I have a great news for those of you with a MacBook Pro 15″ 2015 (MacBook 11,4 and 11,5)!
There has been some confusion about the roles of PDC and BPO in Modularity as the roles might seem overlapping. This document will briefly explain the roles of both services and highlight the main differences.
Last week, I visited the Flock 2016 conference in the beautiful city of Krakow. And it was brilliant!
I wrote similar post before about making the massive title bar in Gnome smaller. But it doesn’t work anymore in Fedora 24!
I have just deployed a new version of Fedora Developer Portal. The most visible part is refreshed look with more uniform layout. I have also compressed all the images in titles (from ~1.2MB to ~50kB in average) – so the loading should be much faster.
We have recently moved our code to GitHub, and we support a local development environment using Vagrant – which means, that collaboration have never been easier. Even if you’re very new to the world of open source, this might be a good place for you to start. For example, an easy fix of a typo might be a great opportunity for you to make your first open source contribution! 🙂
Yesterday, Miroslav added fedora-24-i386 and fedora-24-x86_64 chroots to Copr. Chroot for powerPC will be added soon and will be announced on the copr-devel mailing list.
Update: See the updated version for Gnome 3.20 and Fedora 24.
Some interesting statistics about Copr:
I wanted to try an interesting project called Jekyll – a static page generator. It consumes content in textual form like Markdown or Textile, Liquid templates, and HTML and CSS to generate static pages and blogs.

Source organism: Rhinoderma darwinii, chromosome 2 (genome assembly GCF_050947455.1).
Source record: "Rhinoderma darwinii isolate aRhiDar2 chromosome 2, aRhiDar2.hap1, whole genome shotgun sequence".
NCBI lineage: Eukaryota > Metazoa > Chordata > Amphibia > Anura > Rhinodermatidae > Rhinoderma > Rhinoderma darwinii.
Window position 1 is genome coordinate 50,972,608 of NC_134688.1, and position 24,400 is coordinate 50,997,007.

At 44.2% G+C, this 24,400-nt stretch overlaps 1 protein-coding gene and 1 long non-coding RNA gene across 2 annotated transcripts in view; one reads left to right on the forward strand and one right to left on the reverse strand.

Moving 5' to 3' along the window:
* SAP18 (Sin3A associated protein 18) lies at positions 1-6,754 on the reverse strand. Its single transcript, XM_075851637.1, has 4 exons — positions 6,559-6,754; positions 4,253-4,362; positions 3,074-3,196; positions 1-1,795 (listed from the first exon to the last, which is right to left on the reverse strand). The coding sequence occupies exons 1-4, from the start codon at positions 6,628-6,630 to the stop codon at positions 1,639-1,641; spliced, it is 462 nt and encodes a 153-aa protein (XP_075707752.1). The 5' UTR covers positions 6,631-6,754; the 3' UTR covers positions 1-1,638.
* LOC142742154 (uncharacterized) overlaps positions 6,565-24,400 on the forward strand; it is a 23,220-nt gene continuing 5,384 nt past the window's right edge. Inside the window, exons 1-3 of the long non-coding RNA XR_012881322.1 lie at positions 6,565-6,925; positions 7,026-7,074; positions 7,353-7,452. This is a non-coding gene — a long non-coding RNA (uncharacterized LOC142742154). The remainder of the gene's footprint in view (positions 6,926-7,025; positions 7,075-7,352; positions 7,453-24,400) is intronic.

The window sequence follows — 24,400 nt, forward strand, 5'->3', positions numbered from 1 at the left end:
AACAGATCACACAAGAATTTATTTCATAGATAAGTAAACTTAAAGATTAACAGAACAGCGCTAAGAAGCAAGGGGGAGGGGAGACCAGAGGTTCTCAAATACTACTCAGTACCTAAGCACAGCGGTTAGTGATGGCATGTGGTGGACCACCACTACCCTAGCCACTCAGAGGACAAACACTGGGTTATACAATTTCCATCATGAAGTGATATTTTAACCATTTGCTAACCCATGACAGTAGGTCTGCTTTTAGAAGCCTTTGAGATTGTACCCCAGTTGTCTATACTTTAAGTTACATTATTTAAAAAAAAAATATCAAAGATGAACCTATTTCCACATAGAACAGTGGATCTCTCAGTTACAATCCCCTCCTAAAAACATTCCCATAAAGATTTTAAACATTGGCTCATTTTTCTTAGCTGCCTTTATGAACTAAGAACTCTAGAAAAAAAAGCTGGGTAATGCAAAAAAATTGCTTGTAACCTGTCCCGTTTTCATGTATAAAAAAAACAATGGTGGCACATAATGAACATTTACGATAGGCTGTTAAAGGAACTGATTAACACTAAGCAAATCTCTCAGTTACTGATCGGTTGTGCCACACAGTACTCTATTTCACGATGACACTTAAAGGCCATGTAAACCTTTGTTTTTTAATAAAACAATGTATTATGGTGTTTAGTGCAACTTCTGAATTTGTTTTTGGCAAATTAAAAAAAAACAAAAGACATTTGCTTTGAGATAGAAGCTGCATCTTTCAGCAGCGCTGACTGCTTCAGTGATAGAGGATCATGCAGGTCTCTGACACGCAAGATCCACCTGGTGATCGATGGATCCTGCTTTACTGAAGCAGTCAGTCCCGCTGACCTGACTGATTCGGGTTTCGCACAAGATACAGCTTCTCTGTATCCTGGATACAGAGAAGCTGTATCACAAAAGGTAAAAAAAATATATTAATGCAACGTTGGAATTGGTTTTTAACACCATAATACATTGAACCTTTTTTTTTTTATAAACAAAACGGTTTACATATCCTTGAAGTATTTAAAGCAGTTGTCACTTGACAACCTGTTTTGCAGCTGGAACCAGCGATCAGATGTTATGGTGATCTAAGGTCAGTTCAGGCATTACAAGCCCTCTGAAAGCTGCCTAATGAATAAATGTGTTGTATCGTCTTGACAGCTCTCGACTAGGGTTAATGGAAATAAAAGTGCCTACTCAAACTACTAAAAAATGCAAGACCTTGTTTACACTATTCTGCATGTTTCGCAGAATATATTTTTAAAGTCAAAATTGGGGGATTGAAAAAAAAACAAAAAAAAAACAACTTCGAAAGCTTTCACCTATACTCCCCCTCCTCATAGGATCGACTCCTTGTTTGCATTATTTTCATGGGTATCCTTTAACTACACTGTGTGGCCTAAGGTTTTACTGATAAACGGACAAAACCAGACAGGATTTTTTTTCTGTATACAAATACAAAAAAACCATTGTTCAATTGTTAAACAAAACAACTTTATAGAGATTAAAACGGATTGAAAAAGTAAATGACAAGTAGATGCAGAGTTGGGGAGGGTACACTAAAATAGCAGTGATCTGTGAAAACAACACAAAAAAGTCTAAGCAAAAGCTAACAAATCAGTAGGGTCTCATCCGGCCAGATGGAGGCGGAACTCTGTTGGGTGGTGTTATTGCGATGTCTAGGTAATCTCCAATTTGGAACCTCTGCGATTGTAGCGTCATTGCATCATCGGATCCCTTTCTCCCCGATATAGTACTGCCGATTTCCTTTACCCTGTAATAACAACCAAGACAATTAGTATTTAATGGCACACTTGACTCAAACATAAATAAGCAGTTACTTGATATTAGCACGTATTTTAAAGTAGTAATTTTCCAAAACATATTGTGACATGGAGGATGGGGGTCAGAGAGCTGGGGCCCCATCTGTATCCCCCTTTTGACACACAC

As in the last year, July, for some reason, happened to be a great time to post some news about our Copr Build Service. At this time, it’s about integrating Copr with:
I finally finished the builds of Software Collections 2.0 and released them on www.softwarecollections.org.
I’m starting a new project called Fedora Developer Portal. It would be a new place for developers looking for information about stuff that is packaged in Fedora or searching new features and projects they haven’t heard about. And there are some really great! For example, do you know about Developer Assistant, Vagrant or Copr?
This is just a quick update about our beloved build service. Yes, after long time of service, Copr got it’s own logo! Thanks to Klára Šimíčková for her first contribution to the open source world! You can read more about the logo on her blog.
The community version of Software Collections 1.2 has been released today! It brings some updates, bug-fixes and also four new components:
SoftwareCollections.org website has been given a new fresh look to make your browsing experience a bit better. We have also integrated the full documentation into the website to make it more accessible. Questions? Ask them directly on the web.
Hello people of the world and welcome to my new tiny blog which I’ve just started today! My name is Adam Šamalík and I’m a student at the University of Technology in Brno. I also work in Red Hat.
Copr is an easy build service for Fedora which can make you your own repo very easily. I have been contributing to this project since March 2014 and this month has been the best in terms of new features: you can track your builds much better, it is bit easier to use and also got much faster in some cases.